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Seeing eye to eye

  • Author(s) / Creator(s)
  • We have been studying a gene in zebrafish (called unc119b) that is required for many developmental processes, including eye formation. On the left, is a cross-section of a normal zebrafish eye at 3 days old that has been stained with fluorescent antibodies. The lens is surrounded by green (a lens marker) while the blue (a nuclei marker) and red (an actin marker) illustrate the many layers of the developing retina. However, on the right is an eye at the same age that is lacking unc119b. Not only is the eye smaller, but the layers of the eye appear disorganized and there are blue nuclei within the lens which should be absent. As an unc119b mutation in humans has been identified that affects proper eye morphology, we can now use zebrafish in order to study the consequences of these mutations. // Program of Study: PhD // Faculty/Department: Biological Sciences // Place of creation: University of Alberta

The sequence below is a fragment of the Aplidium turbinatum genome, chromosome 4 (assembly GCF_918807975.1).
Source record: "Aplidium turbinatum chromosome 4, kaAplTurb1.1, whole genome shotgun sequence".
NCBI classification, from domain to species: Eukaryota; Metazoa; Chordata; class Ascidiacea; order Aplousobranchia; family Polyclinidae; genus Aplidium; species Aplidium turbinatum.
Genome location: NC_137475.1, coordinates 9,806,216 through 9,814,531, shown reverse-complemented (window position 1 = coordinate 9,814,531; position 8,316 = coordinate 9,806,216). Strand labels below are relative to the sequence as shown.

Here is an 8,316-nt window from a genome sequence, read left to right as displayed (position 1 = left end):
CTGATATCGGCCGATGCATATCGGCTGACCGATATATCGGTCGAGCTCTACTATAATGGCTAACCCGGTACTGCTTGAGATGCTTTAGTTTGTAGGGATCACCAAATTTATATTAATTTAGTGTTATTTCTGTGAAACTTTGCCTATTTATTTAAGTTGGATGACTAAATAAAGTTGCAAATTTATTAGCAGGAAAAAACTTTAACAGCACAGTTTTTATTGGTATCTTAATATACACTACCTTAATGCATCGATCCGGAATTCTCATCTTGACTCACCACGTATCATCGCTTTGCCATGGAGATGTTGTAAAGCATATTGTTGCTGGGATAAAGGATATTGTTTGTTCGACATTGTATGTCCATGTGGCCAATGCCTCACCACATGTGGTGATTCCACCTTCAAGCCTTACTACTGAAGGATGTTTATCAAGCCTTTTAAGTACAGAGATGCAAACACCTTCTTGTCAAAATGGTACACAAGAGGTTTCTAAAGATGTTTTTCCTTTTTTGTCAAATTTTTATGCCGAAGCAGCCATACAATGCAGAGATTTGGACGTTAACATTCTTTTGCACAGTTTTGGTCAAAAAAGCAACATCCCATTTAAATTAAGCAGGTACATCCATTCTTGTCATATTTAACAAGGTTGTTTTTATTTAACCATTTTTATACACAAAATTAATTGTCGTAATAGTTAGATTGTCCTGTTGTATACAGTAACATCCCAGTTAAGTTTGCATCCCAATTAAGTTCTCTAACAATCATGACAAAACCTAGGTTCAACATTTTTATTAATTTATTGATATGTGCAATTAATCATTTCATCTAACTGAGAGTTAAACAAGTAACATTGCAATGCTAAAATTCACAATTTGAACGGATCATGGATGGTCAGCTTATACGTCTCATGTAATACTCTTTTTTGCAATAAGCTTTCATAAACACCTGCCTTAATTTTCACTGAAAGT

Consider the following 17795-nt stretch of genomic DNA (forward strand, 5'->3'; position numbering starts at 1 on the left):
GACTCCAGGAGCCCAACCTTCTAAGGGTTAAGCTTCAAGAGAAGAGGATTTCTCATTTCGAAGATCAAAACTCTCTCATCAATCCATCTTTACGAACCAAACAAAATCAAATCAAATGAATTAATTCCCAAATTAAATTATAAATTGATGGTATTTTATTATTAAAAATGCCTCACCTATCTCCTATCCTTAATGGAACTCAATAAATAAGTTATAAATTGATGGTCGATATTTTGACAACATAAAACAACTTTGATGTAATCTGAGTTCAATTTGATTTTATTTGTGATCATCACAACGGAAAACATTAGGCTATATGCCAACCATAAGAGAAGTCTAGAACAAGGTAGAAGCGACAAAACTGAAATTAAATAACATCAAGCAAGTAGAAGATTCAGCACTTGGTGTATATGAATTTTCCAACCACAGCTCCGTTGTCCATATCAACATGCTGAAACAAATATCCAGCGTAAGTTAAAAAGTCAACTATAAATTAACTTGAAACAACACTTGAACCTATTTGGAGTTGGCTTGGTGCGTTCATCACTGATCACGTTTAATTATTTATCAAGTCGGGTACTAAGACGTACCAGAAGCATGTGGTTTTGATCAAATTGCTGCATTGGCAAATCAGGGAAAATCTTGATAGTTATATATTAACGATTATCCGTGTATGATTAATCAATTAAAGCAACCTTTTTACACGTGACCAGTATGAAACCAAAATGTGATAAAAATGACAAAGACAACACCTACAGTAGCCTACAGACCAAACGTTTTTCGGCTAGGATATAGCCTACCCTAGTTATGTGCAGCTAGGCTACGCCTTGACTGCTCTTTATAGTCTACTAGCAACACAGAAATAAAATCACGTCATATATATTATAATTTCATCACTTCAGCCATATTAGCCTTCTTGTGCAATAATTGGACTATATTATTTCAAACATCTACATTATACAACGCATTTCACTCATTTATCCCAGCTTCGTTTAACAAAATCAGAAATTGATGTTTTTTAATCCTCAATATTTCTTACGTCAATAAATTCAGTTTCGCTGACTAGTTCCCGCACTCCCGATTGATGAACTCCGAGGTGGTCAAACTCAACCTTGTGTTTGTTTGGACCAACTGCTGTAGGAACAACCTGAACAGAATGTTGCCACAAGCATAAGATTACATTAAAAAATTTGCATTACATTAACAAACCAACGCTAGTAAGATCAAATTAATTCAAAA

• Date created
    2016
  • Subjects / Keywords
  • Type of Item
    Image
  • DOI
    https://doi.org/10.7939/R3BV79Z8C
  • License
    Attribution 4.0 International